Inventory Aging: Definition & How to Calculate
How to Calculate Inventory Aging To Improve Inventory Planning
Having a business where your products are flying off the shelves is one of the best feelings. But what happens when you have too much inventory, and they sit there? There’s not enough demand for them, so it costs more to store them than if we sold that product at a total price. It also diminishes our profit margins because we’re paying storage costs on all this excess inventory.
Inventory is one of the most important aspects to consider when running a business.
What is inventory aging?
WIt becomes ” aging when a company has not sold its inventory; it becomes “aging.” If an item is unsold after six months or more and the retailer wants to make room for new things, they will need to mark down prices.
How to calculate the average aging inventory for your business?
Calculating average inventory age is an integral part of inventory management because it helps you identify inefficiencies and lost profits. To calculate your own product’s inventory turnover ratio, you need to know the average cost per unit (COGS), as well as how often products are selling out.
Know your average inventory cost
An average inventory aging estimate is a more accurate way to calculate the worth of your company’s product. Inventory values can fluctuate from month to month, so an average gives you a better idea of what it cost.
To calculate your average inventory aging cost, use the formula: [annual cost of goods sold ÷ total ending inventory]. This calculation can be helpful for eCommerce businesses because it shows how much you are spending on what is currently in stock.
Know your cost of goods sold
COGS refers to the price of producing goods. It includes direct costs, like raw materials and labor, but excludes indirect expenses such as overhead or marketing.
The COGS formula is calculated: cost of goods sold = [beginning inventory + purchases during period] – ending list. The beginning inventory points to the amount of stock you had leftover from last month, quarter or year and includes what you bought in that same time frame. The purchase figure reflects what was purchased within the designated accounting period, while your final number, which indicates how much remained unsold at the end of it all, will be called “ending” for short.
Know your inventory aging turnover ratio
One of the most critical metrics for eCommerce businesses is inventory turnover. The inventory turnover ratio measures how often a company sells and replaces its inventory during an established period, like over a year. It can help companies make more informed decisions on pricing, marketing, manufacturing, and purchasing new items.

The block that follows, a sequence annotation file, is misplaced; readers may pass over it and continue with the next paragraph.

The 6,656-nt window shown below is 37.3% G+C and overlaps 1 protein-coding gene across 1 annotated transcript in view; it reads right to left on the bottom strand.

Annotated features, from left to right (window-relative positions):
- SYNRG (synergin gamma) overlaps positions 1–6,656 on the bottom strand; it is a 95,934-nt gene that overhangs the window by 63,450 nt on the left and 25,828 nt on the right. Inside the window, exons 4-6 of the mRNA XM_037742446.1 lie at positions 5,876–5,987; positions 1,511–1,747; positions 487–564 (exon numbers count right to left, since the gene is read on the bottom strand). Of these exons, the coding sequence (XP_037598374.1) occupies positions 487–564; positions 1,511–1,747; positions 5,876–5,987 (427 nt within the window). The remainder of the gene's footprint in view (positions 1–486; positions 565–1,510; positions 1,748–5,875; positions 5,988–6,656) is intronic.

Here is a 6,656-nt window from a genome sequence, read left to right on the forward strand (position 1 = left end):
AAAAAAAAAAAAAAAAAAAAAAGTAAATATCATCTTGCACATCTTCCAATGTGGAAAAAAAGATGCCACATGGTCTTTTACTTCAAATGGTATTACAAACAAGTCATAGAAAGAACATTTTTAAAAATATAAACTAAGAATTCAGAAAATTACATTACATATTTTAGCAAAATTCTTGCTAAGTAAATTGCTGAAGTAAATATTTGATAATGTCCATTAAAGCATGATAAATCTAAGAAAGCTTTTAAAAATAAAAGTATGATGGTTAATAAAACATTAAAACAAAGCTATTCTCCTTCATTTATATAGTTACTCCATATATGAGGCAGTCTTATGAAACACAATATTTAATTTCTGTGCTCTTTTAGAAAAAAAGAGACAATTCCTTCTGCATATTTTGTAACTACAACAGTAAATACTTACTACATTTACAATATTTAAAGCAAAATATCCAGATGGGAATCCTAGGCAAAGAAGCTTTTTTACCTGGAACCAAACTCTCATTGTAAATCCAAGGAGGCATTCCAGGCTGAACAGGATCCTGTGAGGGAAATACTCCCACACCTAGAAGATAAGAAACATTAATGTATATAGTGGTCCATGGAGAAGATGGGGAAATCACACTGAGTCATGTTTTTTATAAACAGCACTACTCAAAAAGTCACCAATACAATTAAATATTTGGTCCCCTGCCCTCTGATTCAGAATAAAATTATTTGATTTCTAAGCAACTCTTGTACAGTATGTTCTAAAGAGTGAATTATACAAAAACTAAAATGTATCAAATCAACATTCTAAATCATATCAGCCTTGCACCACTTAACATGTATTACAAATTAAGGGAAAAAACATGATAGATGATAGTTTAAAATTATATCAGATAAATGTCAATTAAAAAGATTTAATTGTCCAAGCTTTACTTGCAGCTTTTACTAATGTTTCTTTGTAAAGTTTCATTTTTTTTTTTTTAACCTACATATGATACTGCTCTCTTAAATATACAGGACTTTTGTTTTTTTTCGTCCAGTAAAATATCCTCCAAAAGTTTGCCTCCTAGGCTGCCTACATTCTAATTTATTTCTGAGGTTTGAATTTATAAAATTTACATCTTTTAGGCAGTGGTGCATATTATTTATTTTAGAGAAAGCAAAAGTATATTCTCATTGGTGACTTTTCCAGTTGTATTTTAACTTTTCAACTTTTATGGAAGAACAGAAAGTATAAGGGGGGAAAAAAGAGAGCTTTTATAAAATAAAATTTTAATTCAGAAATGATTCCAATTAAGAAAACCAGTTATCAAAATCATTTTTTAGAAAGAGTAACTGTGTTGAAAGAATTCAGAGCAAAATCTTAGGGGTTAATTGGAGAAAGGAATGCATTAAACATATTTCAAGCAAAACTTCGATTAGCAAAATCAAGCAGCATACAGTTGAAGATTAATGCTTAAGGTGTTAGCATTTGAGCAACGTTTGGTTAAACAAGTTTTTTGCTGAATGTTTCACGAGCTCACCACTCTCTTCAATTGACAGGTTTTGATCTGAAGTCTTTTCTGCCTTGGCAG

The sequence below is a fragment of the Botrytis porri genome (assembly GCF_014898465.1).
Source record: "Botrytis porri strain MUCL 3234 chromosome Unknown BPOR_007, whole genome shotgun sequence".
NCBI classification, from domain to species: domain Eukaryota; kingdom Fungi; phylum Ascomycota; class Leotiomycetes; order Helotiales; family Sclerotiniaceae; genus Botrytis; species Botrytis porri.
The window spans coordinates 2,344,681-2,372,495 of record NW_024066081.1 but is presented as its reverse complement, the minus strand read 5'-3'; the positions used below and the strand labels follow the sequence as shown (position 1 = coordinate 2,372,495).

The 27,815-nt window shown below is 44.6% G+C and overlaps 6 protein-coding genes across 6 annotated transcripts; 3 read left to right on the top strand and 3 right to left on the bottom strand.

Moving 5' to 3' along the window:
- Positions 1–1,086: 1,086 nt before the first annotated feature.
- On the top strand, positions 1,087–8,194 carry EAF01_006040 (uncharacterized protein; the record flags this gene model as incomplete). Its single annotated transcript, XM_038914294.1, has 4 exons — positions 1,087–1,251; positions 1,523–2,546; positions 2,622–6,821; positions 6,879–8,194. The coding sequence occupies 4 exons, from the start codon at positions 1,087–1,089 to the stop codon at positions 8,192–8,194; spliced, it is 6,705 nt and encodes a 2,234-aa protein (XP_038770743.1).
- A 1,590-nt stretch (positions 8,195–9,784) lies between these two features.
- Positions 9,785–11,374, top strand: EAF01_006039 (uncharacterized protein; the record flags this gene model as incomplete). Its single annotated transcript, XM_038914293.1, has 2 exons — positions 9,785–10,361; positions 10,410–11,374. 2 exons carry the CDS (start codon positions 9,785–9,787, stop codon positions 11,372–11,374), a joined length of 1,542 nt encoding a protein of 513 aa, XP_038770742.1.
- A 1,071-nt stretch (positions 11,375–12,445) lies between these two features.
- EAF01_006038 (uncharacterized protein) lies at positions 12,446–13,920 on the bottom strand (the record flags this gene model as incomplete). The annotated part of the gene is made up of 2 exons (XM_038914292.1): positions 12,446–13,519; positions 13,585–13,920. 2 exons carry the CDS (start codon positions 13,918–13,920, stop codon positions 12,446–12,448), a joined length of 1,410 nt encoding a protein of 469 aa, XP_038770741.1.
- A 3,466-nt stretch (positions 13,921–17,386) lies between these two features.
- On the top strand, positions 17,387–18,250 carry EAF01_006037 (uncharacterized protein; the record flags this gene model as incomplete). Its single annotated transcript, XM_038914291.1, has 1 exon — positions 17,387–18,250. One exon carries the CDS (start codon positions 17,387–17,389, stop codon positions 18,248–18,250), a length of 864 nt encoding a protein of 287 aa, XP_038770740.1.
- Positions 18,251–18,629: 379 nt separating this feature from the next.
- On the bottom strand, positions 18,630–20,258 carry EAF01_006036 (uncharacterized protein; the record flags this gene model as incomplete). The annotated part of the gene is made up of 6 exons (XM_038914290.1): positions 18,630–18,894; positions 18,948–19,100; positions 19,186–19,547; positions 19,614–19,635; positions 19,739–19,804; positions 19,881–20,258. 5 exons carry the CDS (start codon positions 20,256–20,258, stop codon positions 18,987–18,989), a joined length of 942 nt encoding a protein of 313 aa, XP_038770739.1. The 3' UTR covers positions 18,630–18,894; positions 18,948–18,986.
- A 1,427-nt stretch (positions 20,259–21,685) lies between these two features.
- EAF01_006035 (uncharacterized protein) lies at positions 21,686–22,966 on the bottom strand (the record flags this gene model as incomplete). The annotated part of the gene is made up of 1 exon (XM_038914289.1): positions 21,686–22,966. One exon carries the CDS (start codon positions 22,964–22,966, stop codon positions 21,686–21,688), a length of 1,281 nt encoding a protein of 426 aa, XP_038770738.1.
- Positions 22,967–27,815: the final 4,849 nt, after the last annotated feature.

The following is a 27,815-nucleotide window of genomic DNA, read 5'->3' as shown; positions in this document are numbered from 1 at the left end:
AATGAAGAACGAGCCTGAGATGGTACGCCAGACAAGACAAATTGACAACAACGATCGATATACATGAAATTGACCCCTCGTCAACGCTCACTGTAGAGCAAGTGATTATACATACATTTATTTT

The inventory turnover formula is the cost of goods sold to average inventory. A slow turnover rate might mean that sales are low or there’s a large amount of excess stock, while high rates imply strong sales and insufficient supplies.
Divide by # of days
The age of your inventory is the average number of days it takes to sell off certain SKUs. Analysts often use this measure to determine a company’s efficiency and profitability but occasionally refer to it as DSI (days sales in inventory).
To find the average inventory age for your products, follow this formula: [average cost of goods sold ÷ avg. Inventory] x 365= Average Inventory Age. Generally, it is recommended that retailers confirm this figure with additional metrics such as gross profit margin.
Inventory aging analysis and business health
Inventory aging is a vital tool to monitor the health of your business. It helps you store items more efficiently, improve inventory control strategies and minimize excess stock while maximizing cash flow.
Improve storage cost-efficiency
The bad news is that inventory holding and carrying costs will not go down any time soon. But, luckily for you, aging analysis can help your company avoid long-term storage fees — which will save the company a lot of money in the end.
If you use a 3PL or FBA warehouse, it’s essential to ensure that your products are rotated in and out of storage. Otherwise, additional fees will be associated with storing the product for too long.
Optimize your inventory aging control strategy
When you consider techniques to prevent overselling or delays in replenishment schedules when managing inventory, it becomes easier to optimize your strategy.
A thoughtful analysis of your inventory can help you determine what’s in stock and if it will sell before the expiration date. That way, less product is wasted.
Minimize excess inventory
Excess inventory is the accumulation of products that have been overproduced but are still being stored. It’s not just a waste because it signals ineffective inventory management, but it also will likely decrease your revenue since there is less demand for these goods.